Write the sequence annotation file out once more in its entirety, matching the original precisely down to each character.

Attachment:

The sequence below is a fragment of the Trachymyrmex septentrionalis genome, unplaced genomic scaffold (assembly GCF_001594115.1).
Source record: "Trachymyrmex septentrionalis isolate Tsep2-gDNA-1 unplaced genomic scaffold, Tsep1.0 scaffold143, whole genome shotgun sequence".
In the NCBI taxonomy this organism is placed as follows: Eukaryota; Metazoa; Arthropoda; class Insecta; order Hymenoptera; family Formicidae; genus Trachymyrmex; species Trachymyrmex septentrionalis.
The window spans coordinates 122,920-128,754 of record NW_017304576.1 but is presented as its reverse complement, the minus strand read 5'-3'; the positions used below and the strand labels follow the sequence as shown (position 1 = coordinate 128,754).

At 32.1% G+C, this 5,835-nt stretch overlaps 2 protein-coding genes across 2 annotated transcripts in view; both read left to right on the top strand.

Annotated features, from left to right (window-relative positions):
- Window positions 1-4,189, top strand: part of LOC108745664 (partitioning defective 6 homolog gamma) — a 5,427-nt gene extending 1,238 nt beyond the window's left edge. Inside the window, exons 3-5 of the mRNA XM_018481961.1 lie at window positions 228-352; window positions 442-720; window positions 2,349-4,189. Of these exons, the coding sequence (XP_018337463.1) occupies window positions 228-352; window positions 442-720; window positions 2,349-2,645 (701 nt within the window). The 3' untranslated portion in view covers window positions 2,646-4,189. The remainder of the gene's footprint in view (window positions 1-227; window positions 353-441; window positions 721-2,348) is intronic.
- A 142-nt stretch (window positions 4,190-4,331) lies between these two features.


The sequence below is a fragment of the Trachymyrmex septentrionalis genome, unplaced genomic scaffold (assembly GCF_001594115.1).
Source record: "Trachymyrmex septentrionalis isolate Tsep2-gDNA-1 unplaced genomic scaffold, Tsep1.0 scaffold143, whole genome shotgun sequence".
In the NCBI taxonomy this organism is placed as follows: Eukaryota; Metazoa; Arthropoda; class Insecta; order Hymenoptera; family Formicidae; genus Trachymyrmex; species Trachymyrmex septentrionalis.
The window spans coordinates 122,920-128,754 of record NW_017304576.1 but is presented as its reverse complement, the minus strand read 5'-3'; the positions used below and the strand labels follow the sequence as shown (position 1 = coordinate 128,754).

At 32.1% G+C, this 5,835-nt stretch overlaps 2 protein-coding genes across 2 annotated transcripts in view; both read left to right on the top strand.

Annotated features, from left to right (window-relative positions):
- Window positions 1-4,189, top strand: part of LOC108745664 (partitioning defective 6 homolog gamma) — a 5,427-nt gene extending 1,238 nt beyond the window's left edge. Inside the window, exons 3-5 of the mRNA XM_018481961.1 lie at window positions 228-352; window positions 442-720; window positions 2,349-4,189. Of these exons, the coding sequence (XP_018337463.1) occupies window positions 228-352; window positions 442-720; window positions 2,349-2,645 (701 nt within the window). The 3' untranslated portion in view covers window positions 2,646-4,189. The remainder of the gene's footprint in view (window positions 1-227; window positions 353-441; window positions 721-2,348) is intronic.
- A 142-nt stretch (window positions 4,190-4,331) lies between these two features.